Elon Musk, Chancery Courts, Specific Performance, and the Pride of Delaware
Elon Musk wants out of buying Twitter. What will Delaware's courts do about that?
There was a lot of legal news this week, so we split our episode into two pieces. Earlier this week, we released a half-hour episode about Sidney Powell, Steve Bannon, and new developments in the January 6 hearings. If you didn’t get that episode, it’s because you’re not a paying subscriber, but you can change that by pressing the button below.
(If you are a paying subscriber and didn’t get the episode, please email us at RICOhotline@serioustrouble.show and we’ll help you out.)
Today, we have a brief episode about Elon Musk: He agreed to buy Twitter, he doesn’t want to buy it anymore, Twitter wants to enforce the contract that requires him to buy the company, and so they’re arguing in the chancery court in Delaware about what will happen next.
What is a chancery court? What is “specific performance”? Will a Delaware court actually force this company — an entity with employees, customers, and significant societal influence — into the hands of a buyer who doesn’t want to own and operate it?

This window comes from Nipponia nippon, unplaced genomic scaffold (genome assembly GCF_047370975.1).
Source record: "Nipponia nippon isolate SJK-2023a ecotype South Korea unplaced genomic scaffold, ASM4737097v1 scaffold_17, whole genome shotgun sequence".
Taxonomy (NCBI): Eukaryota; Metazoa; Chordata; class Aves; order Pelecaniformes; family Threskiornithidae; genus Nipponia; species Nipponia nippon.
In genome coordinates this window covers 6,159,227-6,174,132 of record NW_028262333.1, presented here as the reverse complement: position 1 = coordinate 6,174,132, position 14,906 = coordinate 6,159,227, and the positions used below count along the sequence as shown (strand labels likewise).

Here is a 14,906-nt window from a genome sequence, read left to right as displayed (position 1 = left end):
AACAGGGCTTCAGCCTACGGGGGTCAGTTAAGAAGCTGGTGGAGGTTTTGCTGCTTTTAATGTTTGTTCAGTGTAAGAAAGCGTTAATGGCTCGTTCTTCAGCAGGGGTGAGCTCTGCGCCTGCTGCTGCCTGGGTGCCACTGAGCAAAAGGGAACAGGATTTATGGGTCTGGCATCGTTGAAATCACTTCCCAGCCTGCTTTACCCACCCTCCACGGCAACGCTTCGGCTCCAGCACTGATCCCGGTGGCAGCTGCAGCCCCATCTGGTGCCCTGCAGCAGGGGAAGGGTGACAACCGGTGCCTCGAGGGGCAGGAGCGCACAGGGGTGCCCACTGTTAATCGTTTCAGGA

Listen to this episode where we discussed all those matters — an episode that almost didn’t happen because of this incredibly chilling text from Ken…
No Doritos or producers were harmed in the making of this episode.
And another issue of Very Serious on Elon’s interest in owning Twitter
Matt’s recent columns on Elon and Twitter
Serious Trouble is a listener-supported podcast. To hear our premium episodes — and to support the show in general — please consider becoming a paid subscriber.